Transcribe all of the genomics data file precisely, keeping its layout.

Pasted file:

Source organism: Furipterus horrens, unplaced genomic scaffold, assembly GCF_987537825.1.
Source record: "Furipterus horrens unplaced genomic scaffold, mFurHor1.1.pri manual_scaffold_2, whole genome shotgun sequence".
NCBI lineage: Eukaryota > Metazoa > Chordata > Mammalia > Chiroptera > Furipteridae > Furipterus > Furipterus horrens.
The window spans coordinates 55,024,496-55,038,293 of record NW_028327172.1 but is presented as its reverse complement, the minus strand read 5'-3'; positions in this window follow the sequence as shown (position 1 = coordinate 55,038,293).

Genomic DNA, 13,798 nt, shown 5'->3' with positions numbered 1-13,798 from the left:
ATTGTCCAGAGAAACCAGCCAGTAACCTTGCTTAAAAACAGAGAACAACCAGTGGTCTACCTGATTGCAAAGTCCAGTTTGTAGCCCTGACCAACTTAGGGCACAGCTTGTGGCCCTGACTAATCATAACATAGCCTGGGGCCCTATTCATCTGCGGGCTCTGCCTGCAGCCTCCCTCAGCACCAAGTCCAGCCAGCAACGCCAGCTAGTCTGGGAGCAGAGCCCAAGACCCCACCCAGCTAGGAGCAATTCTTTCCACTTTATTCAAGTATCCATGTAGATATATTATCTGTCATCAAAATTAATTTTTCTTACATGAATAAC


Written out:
Source organism: Furipterus horrens, unplaced genomic scaffold, assembly GCF_987537825.1.
Source record: "Furipterus horrens unplaced genomic scaffold, mFurHor1.1.pri manual_scaffold_2, whole genome shotgun sequence".
NCBI lineage: Eukaryota > Metazoa > Chordata > Mammalia > Chiroptera > Furipteridae > Furipterus > Furipterus horrens.
The window spans coordinates 55,024,496-55,038,293 of record NW_028327172.1 but is presented as its reverse complement, the minus strand read 5'-3'; positions in this window follow the sequence as shown (position 1 = coordinate 55,038,293).

Genomic DNA, 13,798 nt, shown 5'->3' with positions numbered 1-13,798 from the left:
ATTGTCCAGAGAAACCAGCCAGTAACCTTGCTTAAAAACAGAGAACAACCAGTGGTCTACCTGATTGCAAAGTCCAGTTTGTAGCCCTGACCAACTTAGGGCACAGCTTGTGGCCCTGACTAATCATAACATAGCCTGGGGCCCTATTCATCTGCGGGCTCTGCCTGCAGCCTCCCTCAGCACCAAGTCCAGCCAGCAACGCCAGCTAGTCTGGGAGCAGAGCCCAAGACCCCACCCAGCTAGGAGCAATTCTTTCCACTTTATTCAAGTATCCATGTAGATATATTATCTGTCATCAAAATTAATTTTTCTTACATGAATAAC